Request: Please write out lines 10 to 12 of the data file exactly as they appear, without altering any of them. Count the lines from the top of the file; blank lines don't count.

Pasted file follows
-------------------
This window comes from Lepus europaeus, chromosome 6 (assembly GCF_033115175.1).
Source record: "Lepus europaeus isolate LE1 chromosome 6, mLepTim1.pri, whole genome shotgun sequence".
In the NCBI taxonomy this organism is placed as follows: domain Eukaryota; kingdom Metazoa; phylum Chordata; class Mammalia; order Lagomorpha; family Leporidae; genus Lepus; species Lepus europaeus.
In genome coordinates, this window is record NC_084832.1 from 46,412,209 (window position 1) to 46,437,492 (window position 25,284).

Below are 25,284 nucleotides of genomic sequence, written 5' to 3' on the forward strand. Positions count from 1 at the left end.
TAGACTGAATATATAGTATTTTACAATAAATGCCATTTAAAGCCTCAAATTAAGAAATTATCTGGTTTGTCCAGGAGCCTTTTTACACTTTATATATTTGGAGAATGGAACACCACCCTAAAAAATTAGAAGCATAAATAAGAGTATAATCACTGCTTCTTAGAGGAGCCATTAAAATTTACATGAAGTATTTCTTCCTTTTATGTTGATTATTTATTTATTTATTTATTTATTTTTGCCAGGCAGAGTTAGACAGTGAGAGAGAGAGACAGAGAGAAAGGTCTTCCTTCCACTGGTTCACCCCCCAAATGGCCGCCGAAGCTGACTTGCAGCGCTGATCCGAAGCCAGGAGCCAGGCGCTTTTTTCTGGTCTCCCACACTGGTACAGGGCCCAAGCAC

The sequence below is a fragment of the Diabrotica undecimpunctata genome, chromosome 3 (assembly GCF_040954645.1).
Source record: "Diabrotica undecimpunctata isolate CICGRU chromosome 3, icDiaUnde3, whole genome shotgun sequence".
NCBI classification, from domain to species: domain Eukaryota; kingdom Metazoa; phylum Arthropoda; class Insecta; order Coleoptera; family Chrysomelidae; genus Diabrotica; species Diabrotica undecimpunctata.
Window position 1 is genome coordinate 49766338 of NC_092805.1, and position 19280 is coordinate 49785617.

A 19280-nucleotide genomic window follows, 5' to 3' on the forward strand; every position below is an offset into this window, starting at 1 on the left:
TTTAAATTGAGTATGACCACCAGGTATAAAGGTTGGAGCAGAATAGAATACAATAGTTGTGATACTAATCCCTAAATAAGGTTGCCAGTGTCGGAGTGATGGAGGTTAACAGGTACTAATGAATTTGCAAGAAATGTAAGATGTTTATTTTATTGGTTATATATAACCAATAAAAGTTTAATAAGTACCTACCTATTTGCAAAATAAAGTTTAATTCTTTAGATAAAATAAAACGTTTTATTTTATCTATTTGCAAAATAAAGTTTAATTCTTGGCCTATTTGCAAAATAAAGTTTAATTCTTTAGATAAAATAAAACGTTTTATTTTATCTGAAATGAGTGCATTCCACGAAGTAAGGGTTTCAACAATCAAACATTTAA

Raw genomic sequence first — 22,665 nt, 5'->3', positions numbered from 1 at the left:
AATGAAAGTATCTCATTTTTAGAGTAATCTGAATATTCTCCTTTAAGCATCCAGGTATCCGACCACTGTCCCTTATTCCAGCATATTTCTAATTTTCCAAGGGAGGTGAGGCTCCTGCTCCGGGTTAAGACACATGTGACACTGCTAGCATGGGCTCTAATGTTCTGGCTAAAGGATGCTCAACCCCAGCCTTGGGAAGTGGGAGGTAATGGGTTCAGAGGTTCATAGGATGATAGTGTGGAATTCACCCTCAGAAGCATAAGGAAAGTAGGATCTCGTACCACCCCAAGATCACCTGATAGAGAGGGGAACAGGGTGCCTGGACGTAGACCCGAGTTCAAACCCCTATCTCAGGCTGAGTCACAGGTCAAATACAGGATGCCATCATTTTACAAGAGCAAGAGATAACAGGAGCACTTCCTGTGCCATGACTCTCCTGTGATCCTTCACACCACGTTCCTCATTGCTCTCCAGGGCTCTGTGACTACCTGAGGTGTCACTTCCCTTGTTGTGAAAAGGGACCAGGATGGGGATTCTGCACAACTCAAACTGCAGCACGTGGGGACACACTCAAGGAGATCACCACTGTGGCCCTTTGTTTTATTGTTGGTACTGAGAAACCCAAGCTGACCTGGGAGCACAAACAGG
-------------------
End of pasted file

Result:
Window position 1 is genome coordinate 49766338 of NC_092805.1, and position 19280 is coordinate 49785617.

A 19280-nucleotide genomic window follows, 5' to 3' on the forward strand; every position below is an offset into this window, starting at 1 on the left:
TTTAAATTGAGTATGACCACCAGGTATAAAGGTTGGAGCAGAATAGAATACAATAGTTGTGATACTAATCCCTAAATAAGGTTGCCAGTGTCGGAGTGATGGAGGTTAACAGGTACTAATGAATTTGCAAGAAATGTAAGATGTTTATTTTATTGGTTATATATAACCAATAAAAGTTTAATAAGTACCTACCTATTTGCAAAATAAAGTTTAATTCTTTAGATAAAATAAAACGTTTTATTTTATCTATTTGCAAAATAAAGTTTAATTCTTGGCCTATTTGCAAAATAAAGTTTAATTCTTTAGATAAAATAAAACGTTTTATTTTATCTGAAATGAGTGCATTCCACGAAGTAAGGGTTTCAACAATCAAACATTTAA